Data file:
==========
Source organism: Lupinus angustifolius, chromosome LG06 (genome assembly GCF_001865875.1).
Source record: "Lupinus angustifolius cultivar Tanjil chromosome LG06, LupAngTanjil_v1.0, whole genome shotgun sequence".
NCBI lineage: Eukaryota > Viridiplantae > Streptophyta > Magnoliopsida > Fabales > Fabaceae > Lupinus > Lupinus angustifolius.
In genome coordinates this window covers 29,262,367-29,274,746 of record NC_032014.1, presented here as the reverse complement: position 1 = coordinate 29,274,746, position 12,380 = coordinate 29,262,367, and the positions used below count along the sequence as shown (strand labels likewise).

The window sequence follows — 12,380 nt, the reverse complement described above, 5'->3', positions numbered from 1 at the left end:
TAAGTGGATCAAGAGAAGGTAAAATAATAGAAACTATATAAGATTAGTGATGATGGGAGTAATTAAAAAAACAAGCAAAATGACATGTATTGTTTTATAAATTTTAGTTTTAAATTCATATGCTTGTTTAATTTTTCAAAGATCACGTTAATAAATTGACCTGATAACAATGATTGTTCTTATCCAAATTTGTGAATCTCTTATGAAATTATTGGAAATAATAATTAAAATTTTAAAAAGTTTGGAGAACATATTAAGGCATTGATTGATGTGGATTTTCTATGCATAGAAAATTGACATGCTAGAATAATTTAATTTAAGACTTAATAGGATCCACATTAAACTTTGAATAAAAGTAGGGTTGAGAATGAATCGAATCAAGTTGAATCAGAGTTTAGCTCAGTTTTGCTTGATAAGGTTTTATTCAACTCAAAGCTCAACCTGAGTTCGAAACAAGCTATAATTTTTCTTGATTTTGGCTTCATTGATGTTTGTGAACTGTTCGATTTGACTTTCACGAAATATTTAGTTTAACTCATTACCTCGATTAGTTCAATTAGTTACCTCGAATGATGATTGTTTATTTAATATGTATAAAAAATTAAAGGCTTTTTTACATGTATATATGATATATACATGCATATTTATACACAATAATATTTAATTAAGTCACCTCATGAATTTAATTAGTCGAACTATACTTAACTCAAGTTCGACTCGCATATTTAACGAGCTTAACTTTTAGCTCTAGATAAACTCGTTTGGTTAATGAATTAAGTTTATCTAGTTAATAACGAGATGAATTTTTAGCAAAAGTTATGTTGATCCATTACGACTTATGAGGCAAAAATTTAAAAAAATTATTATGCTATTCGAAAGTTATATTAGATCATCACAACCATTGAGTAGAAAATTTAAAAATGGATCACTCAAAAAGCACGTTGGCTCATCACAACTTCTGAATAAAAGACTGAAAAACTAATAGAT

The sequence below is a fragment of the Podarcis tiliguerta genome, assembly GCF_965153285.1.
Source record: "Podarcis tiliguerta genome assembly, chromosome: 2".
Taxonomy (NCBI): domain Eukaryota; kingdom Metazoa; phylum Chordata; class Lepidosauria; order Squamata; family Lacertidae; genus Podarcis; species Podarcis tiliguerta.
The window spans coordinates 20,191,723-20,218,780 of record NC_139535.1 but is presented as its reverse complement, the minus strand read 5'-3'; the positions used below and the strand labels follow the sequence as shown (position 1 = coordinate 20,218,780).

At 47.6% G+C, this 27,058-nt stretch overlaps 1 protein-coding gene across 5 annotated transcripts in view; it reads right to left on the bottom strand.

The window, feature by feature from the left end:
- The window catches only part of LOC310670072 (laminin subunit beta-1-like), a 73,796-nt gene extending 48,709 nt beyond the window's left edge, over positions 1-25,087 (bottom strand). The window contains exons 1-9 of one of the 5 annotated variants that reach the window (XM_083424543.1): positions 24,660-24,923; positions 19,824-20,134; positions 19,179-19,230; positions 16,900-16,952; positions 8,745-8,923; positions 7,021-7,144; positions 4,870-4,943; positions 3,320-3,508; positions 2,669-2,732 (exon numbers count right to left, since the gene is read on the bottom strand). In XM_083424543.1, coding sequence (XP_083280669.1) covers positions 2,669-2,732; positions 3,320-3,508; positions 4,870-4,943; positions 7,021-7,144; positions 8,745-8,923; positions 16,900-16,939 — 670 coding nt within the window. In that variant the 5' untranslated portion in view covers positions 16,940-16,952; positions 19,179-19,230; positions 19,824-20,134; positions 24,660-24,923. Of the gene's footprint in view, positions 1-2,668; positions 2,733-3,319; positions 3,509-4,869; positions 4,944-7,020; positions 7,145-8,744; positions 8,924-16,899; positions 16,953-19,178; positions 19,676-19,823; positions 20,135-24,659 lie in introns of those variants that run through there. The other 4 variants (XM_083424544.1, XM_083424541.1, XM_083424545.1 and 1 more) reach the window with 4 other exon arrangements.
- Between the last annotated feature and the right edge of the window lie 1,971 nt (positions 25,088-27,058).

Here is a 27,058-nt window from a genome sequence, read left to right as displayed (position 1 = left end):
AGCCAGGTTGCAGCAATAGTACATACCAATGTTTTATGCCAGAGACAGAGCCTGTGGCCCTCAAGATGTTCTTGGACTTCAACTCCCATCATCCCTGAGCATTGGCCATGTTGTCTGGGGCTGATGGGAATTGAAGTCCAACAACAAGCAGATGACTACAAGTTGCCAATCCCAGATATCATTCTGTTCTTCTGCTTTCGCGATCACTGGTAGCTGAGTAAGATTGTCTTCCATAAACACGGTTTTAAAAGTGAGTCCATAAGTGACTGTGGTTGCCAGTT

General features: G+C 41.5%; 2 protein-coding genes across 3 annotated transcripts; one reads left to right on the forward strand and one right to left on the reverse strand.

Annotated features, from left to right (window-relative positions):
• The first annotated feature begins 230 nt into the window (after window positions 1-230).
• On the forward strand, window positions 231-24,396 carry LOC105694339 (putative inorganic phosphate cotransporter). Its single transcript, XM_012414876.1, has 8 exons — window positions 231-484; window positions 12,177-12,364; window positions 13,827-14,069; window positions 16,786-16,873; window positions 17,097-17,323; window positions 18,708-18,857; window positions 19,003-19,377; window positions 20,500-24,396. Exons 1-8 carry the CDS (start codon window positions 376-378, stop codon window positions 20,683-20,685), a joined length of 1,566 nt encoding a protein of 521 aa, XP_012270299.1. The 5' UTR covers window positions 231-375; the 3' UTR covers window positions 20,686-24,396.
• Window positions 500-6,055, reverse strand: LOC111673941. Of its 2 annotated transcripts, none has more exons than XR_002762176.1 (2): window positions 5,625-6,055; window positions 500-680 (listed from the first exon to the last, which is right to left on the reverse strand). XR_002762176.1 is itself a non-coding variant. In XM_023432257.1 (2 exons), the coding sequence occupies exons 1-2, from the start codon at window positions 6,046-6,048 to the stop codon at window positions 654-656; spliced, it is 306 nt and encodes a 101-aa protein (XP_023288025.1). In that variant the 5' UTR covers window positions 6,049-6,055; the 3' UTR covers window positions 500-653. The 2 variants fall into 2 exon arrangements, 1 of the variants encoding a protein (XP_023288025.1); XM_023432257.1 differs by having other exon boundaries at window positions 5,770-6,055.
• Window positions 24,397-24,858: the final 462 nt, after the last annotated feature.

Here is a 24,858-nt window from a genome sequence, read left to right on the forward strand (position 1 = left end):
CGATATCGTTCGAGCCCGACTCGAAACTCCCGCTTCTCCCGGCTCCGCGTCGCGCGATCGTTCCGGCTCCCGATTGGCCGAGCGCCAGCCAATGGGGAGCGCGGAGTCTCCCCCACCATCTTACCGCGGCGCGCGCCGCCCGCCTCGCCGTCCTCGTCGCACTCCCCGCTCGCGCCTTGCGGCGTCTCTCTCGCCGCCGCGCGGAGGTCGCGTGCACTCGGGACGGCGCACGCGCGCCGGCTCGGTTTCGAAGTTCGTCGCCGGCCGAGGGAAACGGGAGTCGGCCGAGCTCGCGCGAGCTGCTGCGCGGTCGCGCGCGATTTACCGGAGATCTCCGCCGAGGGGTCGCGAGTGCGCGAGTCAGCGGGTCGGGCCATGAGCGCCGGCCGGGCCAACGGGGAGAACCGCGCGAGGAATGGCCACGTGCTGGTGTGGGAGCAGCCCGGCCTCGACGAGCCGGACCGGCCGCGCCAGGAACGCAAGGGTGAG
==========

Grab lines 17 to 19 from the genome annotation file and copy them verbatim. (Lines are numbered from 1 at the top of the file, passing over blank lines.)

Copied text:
General features: G+C 41.5%; 2 protein-coding genes across 3 annotated transcripts; one reads left to right on the forward strand and one right to left on the reverse strand.

Annotated features, from left to right (window-relative positions):
• The first annotated feature begins 230 nt into the window (after window positions 1-230).